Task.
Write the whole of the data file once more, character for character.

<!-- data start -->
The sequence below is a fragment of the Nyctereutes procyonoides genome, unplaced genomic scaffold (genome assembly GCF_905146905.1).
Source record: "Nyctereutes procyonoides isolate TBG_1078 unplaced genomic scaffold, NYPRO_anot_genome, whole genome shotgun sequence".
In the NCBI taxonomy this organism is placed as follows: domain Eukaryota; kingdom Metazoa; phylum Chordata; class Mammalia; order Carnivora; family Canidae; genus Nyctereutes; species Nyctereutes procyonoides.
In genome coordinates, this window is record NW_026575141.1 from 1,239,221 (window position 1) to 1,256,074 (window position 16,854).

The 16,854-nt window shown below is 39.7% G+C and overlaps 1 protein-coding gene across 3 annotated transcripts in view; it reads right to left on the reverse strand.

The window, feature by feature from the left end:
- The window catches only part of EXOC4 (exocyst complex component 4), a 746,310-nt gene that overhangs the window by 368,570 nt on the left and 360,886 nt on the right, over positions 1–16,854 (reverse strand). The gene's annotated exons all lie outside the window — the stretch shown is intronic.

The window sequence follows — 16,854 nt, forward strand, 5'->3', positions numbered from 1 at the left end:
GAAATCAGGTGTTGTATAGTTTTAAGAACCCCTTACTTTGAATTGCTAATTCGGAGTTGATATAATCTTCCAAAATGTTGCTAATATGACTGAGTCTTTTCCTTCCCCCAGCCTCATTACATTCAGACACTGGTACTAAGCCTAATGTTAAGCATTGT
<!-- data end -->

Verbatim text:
The sequence below is a fragment of the Nyctereutes procyonoides genome, unplaced genomic scaffold (genome assembly GCF_905146905.1).
Source record: "Nyctereutes procyonoides isolate TBG_1078 unplaced genomic scaffold, NYPRO_anot_genome, whole genome shotgun sequence".
In the NCBI taxonomy this organism is placed as follows: domain Eukaryota; kingdom Metazoa; phylum Chordata; class Mammalia; order Carnivora; family Canidae; genus Nyctereutes; species Nyctereutes procyonoides.
In genome coordinates, this window is record NW_026575141.1 from 1,239,221 (window position 1) to 1,256,074 (window position 16,854).

The 16,854-nt window shown below is 39.7% G+C and overlaps 1 protein-coding gene across 3 annotated transcripts in view; it reads right to left on the reverse strand.

The window, feature by feature from the left end:
- The window catches only part of EXOC4 (exocyst complex component 4), a 746,310-nt gene that overhangs the window by 368,570 nt on the left and 360,886 nt on the right, over positions 1–16,854 (reverse strand). The gene's annotated exons all lie outside the window — the stretch shown is intronic.

The window sequence follows — 16,854 nt, forward strand, 5'->3', positions numbered from 1 at the left end:
GAAATCAGGTGTTGTATAGTTTTAAGAACCCCTTACTTTGAATTGCTAATTCGGAGTTGATATAATCTTCCAAAATGTTGCTAATATGACTGAGTCTTTTCCTTCCCCCAGCCTCATTACATTCAGACACTGGTACTAAGCCTAATGTTAAGCATTGT